The Northwest Forecast – Energy Efficiency Dominates Resource Development Tom Eckman Manager, Conservation Resources Northwest Power and Conservation Council Presented September 26, 2005 2005 ACEEE Energy Efficiency as a Resource Conference
What You’re About To Hear • Efficiency and the Current Resource Mix • Regional Efficiency Goals • 5th Northwest Power and Conservation Plan • Utility and SBC Administrator Plans • What’s Behind the Goals • The Challenge Ahead
PNW Energy Efficiency Achievements1978 - 2004 Since 1978 Utility & BPA Programs, Energy Codes & Federal Efficiency Standards Have Produced Nearly 3000 aMW of Savings.
Energy Efficiency Resources Significantly Reduced Projected PNW Electricity Sales
Energy Efficiency Met Nearly 40% of PNW Regional Firm Sales Growth Between 1980 - 2003
Regional Utility Conservation Acquisitions Have Also Helped Balance Loads & Resources Creating Mr. Toad’s Wild Ride for the PNW’s Energy Efficiency Industry Response to West Coast Energy Crisis Response to NW Recession Response to “Restructuring Discussions”
So What’s 3000 aMW? • It’s enough electricity to serve the entire state of Idaho and all of Western Montana • It’s enough electricity to meet nearly 60% of Oregon total electricity use
PNW Portfolio Planning – Scenario Analysis on Steroids FrequencyChart 1,000 Trials 1,000 Displayed .043 43 Portfolio Analysis Model .032 32.25 .022 21.5 .011 10.75 Mean = $689 .000 0 ($3,509) ($1,131) $1,247 $3,625 $6,003 Dollars NPV System Cost Efficient Frontier
Plans Along the Efficient Frontier Permit Trade-Offs of Costs Against Risk Least Cost Least Risk
Three Conservation Options Tested • Option 1: Accelerated – Similar to the “best performance” over the last 20 years • Non-lost opportunity limited to 120 aMW/year • Ramp-up lost-opportunity to 85% by 2017 • Option 2: Sustained - Similar to typical rates over last 20 years • Non-lost opportunity limited to 80 aMW/year • Ramp-up lost-opportunity to 85% by 2017 • Option 3: Status Quo - Similar to lowest rates over last 20 years • Non-lost opportunity limited to 40 aMW/year • Ramp-up lost-opportunity to 85% penetration by 2025
Average Annual Conservation Development for Alternative Levels of Deployment Tested
WECC Carbon Dioxide Emissions Reductions for Alternative Conservation Targets
Why Energy Efficiency Reduces NPV System Cost and Risk • It’s A Cheap (avg. 2.4 cents/kWh TOTAL RESOURCE COST) Hedge Against Market Price Spikes • It has value even when market prices are low • It’s Not Subject to Fuel Price Risk • It’s Not Subject to Carbon Control Risk • It’s Significant Enough In Size to Delay “build decisions” on generation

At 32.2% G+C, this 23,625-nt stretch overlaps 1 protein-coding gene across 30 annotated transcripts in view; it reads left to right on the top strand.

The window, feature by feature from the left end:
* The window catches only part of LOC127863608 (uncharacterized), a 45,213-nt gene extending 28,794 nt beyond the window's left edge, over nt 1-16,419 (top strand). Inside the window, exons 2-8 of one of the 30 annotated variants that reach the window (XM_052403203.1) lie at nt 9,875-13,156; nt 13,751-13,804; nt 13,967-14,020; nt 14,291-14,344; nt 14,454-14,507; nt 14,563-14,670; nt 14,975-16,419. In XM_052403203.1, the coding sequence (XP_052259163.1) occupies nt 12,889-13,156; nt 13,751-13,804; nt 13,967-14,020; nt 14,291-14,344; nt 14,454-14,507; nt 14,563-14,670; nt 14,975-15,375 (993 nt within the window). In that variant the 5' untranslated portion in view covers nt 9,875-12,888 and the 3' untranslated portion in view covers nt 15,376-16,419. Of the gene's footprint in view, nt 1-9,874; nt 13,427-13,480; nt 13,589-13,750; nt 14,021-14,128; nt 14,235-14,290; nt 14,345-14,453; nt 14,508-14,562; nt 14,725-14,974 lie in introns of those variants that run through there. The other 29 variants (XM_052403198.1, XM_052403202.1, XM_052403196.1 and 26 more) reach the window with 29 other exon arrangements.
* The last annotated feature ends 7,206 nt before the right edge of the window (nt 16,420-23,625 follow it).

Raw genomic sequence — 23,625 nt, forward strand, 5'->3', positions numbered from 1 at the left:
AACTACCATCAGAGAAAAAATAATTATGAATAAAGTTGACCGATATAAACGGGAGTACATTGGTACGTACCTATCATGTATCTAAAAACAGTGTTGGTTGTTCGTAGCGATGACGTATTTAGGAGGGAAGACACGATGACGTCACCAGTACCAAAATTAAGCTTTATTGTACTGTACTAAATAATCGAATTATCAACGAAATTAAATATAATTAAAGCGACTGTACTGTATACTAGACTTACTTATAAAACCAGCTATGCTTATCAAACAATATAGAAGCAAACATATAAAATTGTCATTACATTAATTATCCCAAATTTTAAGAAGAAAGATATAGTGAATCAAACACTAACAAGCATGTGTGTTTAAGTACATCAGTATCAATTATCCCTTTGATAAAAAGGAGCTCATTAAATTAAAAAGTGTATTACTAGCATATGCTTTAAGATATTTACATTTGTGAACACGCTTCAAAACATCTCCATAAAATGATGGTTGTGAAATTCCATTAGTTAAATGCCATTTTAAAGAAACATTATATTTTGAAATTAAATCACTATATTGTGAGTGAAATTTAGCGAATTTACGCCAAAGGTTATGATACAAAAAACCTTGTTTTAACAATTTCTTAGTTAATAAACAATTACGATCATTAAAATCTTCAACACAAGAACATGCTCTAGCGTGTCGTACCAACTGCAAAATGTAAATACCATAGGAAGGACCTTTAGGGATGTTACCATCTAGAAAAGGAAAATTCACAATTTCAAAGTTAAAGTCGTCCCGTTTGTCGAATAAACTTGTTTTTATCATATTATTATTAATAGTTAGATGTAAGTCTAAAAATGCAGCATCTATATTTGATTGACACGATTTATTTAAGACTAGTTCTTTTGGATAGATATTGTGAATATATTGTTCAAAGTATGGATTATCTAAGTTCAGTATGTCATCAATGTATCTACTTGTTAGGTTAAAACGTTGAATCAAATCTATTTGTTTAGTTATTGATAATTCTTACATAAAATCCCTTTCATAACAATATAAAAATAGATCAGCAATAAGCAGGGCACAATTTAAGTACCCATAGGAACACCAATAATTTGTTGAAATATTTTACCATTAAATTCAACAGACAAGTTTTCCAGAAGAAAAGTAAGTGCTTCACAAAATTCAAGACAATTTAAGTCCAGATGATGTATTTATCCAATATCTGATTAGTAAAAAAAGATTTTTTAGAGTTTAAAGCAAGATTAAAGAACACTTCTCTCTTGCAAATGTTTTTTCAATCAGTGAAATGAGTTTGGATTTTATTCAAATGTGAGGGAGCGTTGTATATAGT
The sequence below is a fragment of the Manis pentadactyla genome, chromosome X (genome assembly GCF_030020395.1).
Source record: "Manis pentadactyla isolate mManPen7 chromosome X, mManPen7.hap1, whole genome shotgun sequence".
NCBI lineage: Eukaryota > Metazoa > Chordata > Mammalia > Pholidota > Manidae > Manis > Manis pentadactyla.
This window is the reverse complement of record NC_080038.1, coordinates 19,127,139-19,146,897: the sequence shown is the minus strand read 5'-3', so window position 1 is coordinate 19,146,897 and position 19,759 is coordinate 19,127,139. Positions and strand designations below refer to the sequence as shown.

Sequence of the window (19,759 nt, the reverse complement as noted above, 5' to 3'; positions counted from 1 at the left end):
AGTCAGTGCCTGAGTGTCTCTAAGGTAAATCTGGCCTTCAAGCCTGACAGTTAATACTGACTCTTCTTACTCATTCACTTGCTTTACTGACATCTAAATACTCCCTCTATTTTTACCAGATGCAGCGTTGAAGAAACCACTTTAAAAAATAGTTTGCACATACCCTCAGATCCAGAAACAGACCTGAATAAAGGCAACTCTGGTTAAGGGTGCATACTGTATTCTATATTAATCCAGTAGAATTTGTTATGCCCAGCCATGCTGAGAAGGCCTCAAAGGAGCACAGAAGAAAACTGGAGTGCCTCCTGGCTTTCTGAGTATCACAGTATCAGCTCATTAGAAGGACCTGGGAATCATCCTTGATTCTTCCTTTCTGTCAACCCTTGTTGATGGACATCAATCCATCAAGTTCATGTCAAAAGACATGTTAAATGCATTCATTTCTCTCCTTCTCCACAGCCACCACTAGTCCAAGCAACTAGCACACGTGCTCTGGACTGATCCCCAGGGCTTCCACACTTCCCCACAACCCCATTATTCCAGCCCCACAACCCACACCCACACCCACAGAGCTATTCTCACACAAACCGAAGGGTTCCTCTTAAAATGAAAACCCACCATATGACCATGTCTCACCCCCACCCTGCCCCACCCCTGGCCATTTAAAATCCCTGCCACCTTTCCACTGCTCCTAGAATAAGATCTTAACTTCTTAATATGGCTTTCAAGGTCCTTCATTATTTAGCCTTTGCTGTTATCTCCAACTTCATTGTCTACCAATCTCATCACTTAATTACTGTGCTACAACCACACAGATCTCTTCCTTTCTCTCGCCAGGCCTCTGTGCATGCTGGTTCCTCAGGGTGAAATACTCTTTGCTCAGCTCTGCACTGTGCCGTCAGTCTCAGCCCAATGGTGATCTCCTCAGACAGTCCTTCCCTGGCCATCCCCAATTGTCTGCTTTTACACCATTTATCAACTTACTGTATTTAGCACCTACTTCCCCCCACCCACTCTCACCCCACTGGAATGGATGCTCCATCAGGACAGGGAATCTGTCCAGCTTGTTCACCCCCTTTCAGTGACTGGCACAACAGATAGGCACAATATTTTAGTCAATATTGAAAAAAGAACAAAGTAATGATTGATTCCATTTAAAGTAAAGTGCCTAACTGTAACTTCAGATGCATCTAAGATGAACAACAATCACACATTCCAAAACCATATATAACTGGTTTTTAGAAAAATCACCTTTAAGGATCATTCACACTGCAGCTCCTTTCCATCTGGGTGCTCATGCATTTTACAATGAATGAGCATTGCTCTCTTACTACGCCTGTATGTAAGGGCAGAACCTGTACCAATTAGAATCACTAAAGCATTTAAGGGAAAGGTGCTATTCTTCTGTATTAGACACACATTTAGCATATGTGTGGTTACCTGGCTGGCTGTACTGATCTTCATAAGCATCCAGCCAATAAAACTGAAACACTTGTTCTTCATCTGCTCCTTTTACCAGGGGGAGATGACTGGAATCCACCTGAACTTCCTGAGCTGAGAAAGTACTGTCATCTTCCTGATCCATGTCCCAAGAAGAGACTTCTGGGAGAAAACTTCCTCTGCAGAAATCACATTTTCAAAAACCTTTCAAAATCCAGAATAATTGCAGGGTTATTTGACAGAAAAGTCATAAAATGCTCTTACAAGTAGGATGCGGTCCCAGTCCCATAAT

5th Plan Relies on Conservation and Renewable Resources to Meet Load Growth* *Actual future conditions (gas prices, CO2 control, conservation accomplishments) will change resource development schedule
Plan Conservation Action Items • Ramp up “Lost Opportunity” conservation • Goal => 85% penetration in 12 years • 10 to 30 MWa/year 2005 through 2009 • Accelerate the acquisition of “Non-Lost Opportunity” resources • Return to acquisition levels of early 1990’s • Target 120 MWa/year next five years • Employ a mix of mechanisms • Local acquisition programs (utility, SBC Administrator & BPA programs) • Regional acquisition programs and coordination • Market transformation ventures
The Total Resource Acquisition Cost* of 5th Plan’s Conservation Targets2005 – 2009 = $1.64 billion *Incremental capital costs to install measure plus program administration costs estimated at 20% of capital.
Meeting the Plan’s Efficiency Targets Will Likely Require Increased Regional Investments
Although, The Share of Utility Revenues Required is Modest Regional Average Revenues/kWh will need to increase by $0.000006/kWh
Utility* Efficiency Acquisition Plans for 2005 Are Close to 5th Plan Targets *Targets for 15 Largest PNW Utilities. These utilities represent approximately 80% of regional load.
However, Several Large Public Utility Efficiency Plans Are Well Below 5th Plan Targets
Summary – The PNW • Council and Recent Utility IRPs (PSE, Avista, Northwestern, Snohomish PUD) all found that accelerating energy efficiency acquisitions reduces projected system cost and risk • The Council’s 5th Plan Target is Achievable . . . but some major utilities are “behind the curve”